Every parent knows the early challenges of interpreting a baby’s cries. This is language at its most basic. The baby cries and the parent rushes to decode the purpose for those cries. Does baby want to eat, be changed, need to be held and cooed over? Is something wrong?
An insightful caretaker becomes proud of the ability to discern one cry from another, declaring: Oh, he needs to be changed. She’s hungry again. The child becomes an expert at crying and fussing to get what it needs to grow and thrive.
Thus begins the lifelong adventure of communication between parent and child. It is an adventure of discovery: Joyous, with the emergence of baby’s smiles. Wondrous, with the development of first words.
It is an ongoing learning curve. For just when parents become experts at their child’s communicative behaviors, the child exhibits new behaviors, new words and phrases.
The terrible twos define a child’s growing independence. The early school years require endless conversations, answering question after question as the child strengthens vocabulary and concepts. Oh my! The teenager appears on the scene, and the complexities of navigating communication can be exponential!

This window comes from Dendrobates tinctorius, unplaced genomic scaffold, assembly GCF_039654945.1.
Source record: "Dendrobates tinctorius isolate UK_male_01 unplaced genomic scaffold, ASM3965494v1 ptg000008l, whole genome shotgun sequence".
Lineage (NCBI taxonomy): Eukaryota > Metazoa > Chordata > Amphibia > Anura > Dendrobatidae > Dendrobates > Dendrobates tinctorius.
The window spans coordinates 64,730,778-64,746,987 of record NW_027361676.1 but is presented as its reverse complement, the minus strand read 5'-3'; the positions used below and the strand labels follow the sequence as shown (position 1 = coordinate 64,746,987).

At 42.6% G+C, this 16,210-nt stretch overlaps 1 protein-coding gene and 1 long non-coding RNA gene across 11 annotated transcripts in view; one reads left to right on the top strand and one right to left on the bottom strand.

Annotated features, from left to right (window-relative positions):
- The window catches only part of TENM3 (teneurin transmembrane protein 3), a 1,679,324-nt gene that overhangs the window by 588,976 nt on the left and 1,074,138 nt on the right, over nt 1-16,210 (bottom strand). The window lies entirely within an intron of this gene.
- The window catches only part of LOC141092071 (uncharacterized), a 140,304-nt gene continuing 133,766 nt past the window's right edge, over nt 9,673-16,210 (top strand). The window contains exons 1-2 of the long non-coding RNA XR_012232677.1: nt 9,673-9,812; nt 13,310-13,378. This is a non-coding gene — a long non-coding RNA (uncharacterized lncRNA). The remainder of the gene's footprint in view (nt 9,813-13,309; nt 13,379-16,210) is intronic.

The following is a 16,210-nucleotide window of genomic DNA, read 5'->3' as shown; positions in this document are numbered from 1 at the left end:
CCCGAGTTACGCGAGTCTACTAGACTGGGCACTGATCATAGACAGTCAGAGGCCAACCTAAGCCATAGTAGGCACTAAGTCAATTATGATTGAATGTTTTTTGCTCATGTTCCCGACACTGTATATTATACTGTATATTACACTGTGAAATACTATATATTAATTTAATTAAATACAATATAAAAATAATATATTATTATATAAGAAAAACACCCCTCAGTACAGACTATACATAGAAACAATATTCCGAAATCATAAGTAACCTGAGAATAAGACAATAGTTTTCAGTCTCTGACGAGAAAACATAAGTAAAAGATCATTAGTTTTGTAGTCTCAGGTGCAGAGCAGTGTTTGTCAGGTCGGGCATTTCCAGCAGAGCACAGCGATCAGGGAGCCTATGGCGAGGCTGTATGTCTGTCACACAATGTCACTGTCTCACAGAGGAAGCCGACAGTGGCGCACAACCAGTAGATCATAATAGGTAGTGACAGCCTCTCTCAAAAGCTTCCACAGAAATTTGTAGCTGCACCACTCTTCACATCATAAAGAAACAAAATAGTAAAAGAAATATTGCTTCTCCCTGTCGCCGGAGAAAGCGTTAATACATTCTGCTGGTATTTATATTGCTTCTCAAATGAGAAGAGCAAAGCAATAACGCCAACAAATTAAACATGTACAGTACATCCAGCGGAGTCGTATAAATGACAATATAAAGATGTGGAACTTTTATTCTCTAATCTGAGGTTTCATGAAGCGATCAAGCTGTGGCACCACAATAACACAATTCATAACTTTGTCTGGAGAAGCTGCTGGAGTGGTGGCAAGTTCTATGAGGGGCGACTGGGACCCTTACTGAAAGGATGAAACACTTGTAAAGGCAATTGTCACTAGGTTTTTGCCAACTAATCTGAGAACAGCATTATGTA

Functions of Behavior
Behaviorists have developed a simple code for understanding the significance or “functions” of behavior. These functions can be categorized into 4 areas, easily remembered with this mnemonic: SEAT.
Key 1: Sensory
A behavior occurs because the child has a sensory need. They are hungry, uncomfortable, or sleepy.
Key 2: Escape
A behavior occurs because the child wants to avoid something. They don’t want to take a bath, do homework, or eat their vegetables.
Key 3: Attention
A behavior occurs because the child wants attention. They show you their drawing, beg for another story, or yell when they don’t feel heard.
Key 4: Tangible
A behavior occurs because the child wants something tangible. They tantrum for a toy at the store, ask for a sweet treat, or cry for a hug.
The Master Key is to remember that ALL BEHAVIOR IS COMMUNICATION. Apply knowledge of the Four Functions of behavior to build competence communicating with your child at any age.
Resources for supporting positive behavior at home:
B.F. Skinner, Ivan Pavlov, John Watson, Edward Thorndike, Clark Hull